Textile brand Garden Vareli, owned by the Rs 650-crore Mumbai-based Garden Silk Mills, set new standards for the fashion industry by launching chic sarees and dress material, back in the 1970s. It's a brand that put faces like Aishwarya Rai and Madhu Sapre on the beauty map.
Two decades down the line, few women would want to be spotted buying - leave alone wearing - a Garden saree. In the past five years, sales of Garden sarees have dropped by 50 per cent. Until about five years ago, 25 shops in Mumbai alone - not counting the company's own showrooms - stocked the brand.
Today, the product is retailed only at company-owned showrooms. Garden operates through franchisee operations with outlets in about 104 locations across the country and six company-owned showrooms (four in Mumbai and one each in Bangalore and Surat).
Why did Garden stop blooming? Ask company officials and their reply is stock: the brand is still flourishing and there's no downward trend.
But says Kamlesh Pandey, former creative head, Rediffusion DY&R (Garden's erstwhile agency), who was involved in the launch of the brand, "Garden started as an individualistic brand. It was known as an artist's brand. But somewhere along the way, it lost its way. It could not embrace the changes in the market place as the company's passion got dissipated." In short, the brand failed to age gracefully.
The problem was one of complacency and lack of innovation. Says an industry observer, "Garden was an aspirational brand until about 15 years ago. Then, its image went for a toss because it was neither innovating in terms of new designs and prints nor re-inventing itself."
While lack of innovation was the root cause for the decline of the brand, there were many more creases that Garden should have ironed out. To begin with, the company could not take the brand beyond sarees and dress materials.
In 1997, Garden launched ready-made men's shirts and trousers under the Vareli brandname, while its sarees and dress materials were already selling under the Garden Vareli label. With such strongly feminine associations, the menswear brand came apart at the seams.
Agrees Garden Silk Mills General Manager, marketing, Paresh V Chothani, "People always confused the word 'Vareli' for an Italian company and thus it was always perceived as a dress material brand. We needed to separate the identities of the two brands."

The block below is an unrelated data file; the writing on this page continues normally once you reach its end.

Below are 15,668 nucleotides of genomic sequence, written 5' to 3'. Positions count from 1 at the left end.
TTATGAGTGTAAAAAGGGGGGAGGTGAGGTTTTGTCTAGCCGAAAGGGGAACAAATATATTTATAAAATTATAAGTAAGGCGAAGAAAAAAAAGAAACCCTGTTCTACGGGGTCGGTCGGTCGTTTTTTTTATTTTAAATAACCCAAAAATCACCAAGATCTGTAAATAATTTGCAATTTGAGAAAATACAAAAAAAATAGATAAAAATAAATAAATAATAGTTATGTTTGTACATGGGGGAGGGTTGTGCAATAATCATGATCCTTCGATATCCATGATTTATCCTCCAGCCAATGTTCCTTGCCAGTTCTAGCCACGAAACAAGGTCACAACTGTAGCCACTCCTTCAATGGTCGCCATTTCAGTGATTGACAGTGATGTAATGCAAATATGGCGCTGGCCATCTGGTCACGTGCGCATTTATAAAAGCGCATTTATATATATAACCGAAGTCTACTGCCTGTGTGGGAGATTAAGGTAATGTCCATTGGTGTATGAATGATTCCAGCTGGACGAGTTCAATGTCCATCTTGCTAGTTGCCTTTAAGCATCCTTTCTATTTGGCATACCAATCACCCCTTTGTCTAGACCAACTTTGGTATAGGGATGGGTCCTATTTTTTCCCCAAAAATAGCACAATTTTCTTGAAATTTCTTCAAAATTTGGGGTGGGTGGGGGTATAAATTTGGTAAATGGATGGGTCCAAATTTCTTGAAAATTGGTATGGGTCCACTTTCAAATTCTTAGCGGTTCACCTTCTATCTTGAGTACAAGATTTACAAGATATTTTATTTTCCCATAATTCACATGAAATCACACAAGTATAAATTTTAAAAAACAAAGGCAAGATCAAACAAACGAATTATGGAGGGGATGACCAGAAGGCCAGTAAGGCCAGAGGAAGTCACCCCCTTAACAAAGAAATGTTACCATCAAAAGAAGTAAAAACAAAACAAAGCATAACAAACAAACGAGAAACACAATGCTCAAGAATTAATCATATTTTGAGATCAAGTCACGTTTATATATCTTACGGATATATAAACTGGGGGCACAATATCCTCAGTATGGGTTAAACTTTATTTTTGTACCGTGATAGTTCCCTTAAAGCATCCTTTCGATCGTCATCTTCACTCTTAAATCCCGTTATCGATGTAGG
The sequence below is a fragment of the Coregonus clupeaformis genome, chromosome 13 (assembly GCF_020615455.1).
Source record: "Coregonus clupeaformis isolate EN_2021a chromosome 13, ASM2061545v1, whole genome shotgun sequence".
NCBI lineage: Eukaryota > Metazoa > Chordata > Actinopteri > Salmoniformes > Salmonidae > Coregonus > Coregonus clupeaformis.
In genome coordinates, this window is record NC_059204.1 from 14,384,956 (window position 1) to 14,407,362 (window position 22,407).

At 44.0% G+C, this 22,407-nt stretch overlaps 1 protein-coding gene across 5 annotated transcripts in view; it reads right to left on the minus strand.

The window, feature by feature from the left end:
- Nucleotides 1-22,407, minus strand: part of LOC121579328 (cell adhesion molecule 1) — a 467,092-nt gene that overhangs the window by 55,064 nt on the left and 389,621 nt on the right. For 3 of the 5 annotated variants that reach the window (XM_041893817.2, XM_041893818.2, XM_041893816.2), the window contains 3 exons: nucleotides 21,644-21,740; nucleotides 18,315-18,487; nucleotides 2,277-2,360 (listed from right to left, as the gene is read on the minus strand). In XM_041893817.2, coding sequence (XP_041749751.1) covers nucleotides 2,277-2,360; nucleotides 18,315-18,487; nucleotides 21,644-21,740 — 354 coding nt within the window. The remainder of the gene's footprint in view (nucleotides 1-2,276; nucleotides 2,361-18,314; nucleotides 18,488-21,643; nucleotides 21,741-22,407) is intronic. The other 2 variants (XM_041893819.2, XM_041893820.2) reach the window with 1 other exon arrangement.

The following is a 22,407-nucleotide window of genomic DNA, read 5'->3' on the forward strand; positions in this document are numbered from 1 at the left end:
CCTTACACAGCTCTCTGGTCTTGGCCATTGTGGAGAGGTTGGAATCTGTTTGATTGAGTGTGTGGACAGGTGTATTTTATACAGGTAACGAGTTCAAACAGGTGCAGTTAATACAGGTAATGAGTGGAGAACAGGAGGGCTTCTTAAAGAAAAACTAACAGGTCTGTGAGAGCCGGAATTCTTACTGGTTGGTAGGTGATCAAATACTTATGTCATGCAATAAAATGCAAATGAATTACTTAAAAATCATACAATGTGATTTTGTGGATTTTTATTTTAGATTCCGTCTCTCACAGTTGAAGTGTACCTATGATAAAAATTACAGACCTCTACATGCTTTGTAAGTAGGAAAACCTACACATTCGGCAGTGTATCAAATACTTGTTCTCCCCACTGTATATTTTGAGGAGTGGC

To do just that, Vareli was removed from the brandname in 1998. The company has since been selling its sarees and dress materials under the "Garden" label alone and focusing on strengthening it.
Meanwhile, although Vareli still sells men's-wear, it remains a completely neglected brand, accounting for barely 5 per cent of the company's sale of fabric.
Textile industry analysts aren't too convinced that the brandname was the only reason for the failure of Garden's foray into men's-wear.
They cite the example of Vimal, the competing brand from Reliance Industries, which in spite of its feminine association, was able to reach across all fabric categories, such as sarees and materials for dresses, suits and shirts.
The true culprit, therefore, was the image of the brand. In fact, one reason for the erosion of Garden's brand equity has been its increasing reliance on bargain or spot sales; the company holds 20-day discount sales twice a year at all its outlets.
Besides, Garden is no longer seen as a brand that is fashionable or stylish. "All loyal customers of Garden are grandmothers now," dismisses a Mumbai-based retailer.
Pandey points out that Garden's earlier target customers were working women who were urban, educated and fashion conscious, in the 18 to 25 age bracket.
As these customers grew older, unfortunately, the brand also aged, instead of reaching out to the newer generations of customers. In the meantime, the demands of the target audience changed.
Consider this. Today, Garden retail outlets are visited only by women in the B and C socio-economic categories or those looking for low-priced outfits for daily wear: Garden sarees sell for between Rs 200 and Rs 2,000, while dress materials retail in the range of Rs 250 to Rs 850.